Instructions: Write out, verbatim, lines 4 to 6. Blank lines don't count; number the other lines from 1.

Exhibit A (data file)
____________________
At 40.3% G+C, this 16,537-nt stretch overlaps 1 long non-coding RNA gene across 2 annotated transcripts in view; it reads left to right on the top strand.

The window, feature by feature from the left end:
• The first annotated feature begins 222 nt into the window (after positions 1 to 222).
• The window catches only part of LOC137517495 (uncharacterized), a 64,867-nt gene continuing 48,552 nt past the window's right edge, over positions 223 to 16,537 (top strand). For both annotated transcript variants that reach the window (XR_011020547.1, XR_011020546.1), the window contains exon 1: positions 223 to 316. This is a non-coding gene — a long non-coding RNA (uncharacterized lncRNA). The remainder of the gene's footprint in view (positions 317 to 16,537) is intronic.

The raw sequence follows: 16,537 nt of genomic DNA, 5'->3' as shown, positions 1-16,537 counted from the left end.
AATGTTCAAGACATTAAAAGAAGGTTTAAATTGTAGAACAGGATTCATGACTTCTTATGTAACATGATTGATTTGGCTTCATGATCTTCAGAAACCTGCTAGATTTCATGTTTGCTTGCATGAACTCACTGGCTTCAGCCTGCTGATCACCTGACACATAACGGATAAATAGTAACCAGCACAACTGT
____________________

• The window catches only part of LOC137517495 (uncharacterized), a 64,867-nt gene continuing 48,552 nt past the window's right edge, over positions 223 to 16,537 (top strand). For both annotated transcript variants that reach the window (XR_011020547.1, XR_011020546.1), the window contains exon 1: positions 223 to 316. This is a non-coding gene — a long non-coding RNA (uncharacterized lncRNA). The remainder of the gene's footprint in view (positions 317 to 16,537) is intronic.

The raw sequence follows: 16,537 nt of genomic DNA, 5'->3' as shown, positions 1-16,537 counted from the left end.
AATGTTCAAGACATTAAAAGAAGGTTTAAATTGTAGAACAGGATTCATGACTTCTTATGTAACATGATTGATTTGGCTTCATGATCTTCAGAAACCTGCTAGATTTCATGTTTGCTTGCATGAACTCACTGGCTTCAGCCTGCTGATCACCTGACACATAACGGATAAATAGTAACCAGCACAACTGT